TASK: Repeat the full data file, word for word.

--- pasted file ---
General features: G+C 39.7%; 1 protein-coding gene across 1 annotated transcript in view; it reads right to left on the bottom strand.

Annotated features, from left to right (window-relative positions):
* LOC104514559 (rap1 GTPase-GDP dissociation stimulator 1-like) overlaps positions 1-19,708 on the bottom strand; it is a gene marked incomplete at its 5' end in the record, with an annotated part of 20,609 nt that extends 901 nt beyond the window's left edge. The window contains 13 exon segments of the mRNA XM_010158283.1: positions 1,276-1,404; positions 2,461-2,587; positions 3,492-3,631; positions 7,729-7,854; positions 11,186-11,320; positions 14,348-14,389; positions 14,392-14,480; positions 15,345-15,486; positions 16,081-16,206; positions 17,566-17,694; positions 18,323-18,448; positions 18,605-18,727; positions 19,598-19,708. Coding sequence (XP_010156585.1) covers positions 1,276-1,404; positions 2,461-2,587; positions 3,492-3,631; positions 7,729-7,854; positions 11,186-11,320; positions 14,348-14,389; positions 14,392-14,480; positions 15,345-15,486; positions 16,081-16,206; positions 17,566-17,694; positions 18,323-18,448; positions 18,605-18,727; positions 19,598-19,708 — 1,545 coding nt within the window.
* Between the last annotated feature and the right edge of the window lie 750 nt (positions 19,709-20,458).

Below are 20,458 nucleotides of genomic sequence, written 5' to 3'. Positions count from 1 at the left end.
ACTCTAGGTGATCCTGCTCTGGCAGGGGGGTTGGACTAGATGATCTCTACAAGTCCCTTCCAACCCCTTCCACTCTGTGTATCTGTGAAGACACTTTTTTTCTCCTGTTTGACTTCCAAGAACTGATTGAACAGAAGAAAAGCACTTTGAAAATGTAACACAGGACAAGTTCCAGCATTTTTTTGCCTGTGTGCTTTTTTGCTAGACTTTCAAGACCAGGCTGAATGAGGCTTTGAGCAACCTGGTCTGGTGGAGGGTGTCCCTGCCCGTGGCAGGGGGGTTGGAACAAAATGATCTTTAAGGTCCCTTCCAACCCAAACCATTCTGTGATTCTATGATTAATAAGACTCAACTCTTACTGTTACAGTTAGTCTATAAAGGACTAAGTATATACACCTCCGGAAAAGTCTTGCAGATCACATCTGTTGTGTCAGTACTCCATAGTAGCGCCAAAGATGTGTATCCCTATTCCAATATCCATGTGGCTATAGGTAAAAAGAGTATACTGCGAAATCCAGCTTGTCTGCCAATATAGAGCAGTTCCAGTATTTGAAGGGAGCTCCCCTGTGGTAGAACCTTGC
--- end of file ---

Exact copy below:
General features: G+C 39.7%; 1 protein-coding gene across 1 annotated transcript in view; it reads right to left on the bottom strand.

Annotated features, from left to right (window-relative positions):
* LOC104514559 (rap1 GTPase-GDP dissociation stimulator 1-like) overlaps positions 1-19,708 on the bottom strand; it is a gene marked incomplete at its 5' end in the record, with an annotated part of 20,609 nt that extends 901 nt beyond the window's left edge. The window contains 13 exon segments of the mRNA XM_010158283.1: positions 1,276-1,404; positions 2,461-2,587; positions 3,492-3,631; positions 7,729-7,854; positions 11,186-11,320; positions 14,348-14,389; positions 14,392-14,480; positions 15,345-15,486; positions 16,081-16,206; positions 17,566-17,694; positions 18,323-18,448; positions 18,605-18,727; positions 19,598-19,708. Coding sequence (XP_010156585.1) covers positions 1,276-1,404; positions 2,461-2,587; positions 3,492-3,631; positions 7,729-7,854; positions 11,186-11,320; positions 14,348-14,389; positions 14,392-14,480; positions 15,345-15,486; positions 16,081-16,206; positions 17,566-17,694; positions 18,323-18,448; positions 18,605-18,727; positions 19,598-19,708 — 1,545 coding nt within the window.
* Between the last annotated feature and the right edge of the window lie 750 nt (positions 19,709-20,458).

Below are 20,458 nucleotides of genomic sequence, written 5' to 3'. Positions count from 1 at the left end.
ACTCTAGGTGATCCTGCTCTGGCAGGGGGGTTGGACTAGATGATCTCTACAAGTCCCTTCCAACCCCTTCCACTCTGTGTATCTGTGAAGACACTTTTTTTCTCCTGTTTGACTTCCAAGAACTGATTGAACAGAAGAAAAGCACTTTGAAAATGTAACACAGGACAAGTTCCAGCATTTTTTTGCCTGTGTGCTTTTTTGCTAGACTTTCAAGACCAGGCTGAATGAGGCTTTGAGCAACCTGGTCTGGTGGAGGGTGTCCCTGCCCGTGGCAGGGGGGTTGGAACAAAATGATCTTTAAGGTCCCTTCCAACCCAAACCATTCTGTGATTCTATGATTAATAAGACTCAACTCTTACTGTTACAGTTAGTCTATAAAGGACTAAGTATATACACCTCCGGAAAAGTCTTGCAGATCACATCTGTTGTGTCAGTACTCCATAGTAGCGCCAAAGATGTGTATCCCTATTCCAATATCCATGTGGCTATAGGTAAAAAGAGTATACTGCGAAATCCAGCTTGTCTGCCAATATAGAGCAGTTCCAGTATTTGAAGGGAGCTCCCCTGTGGTAGAACCTTGC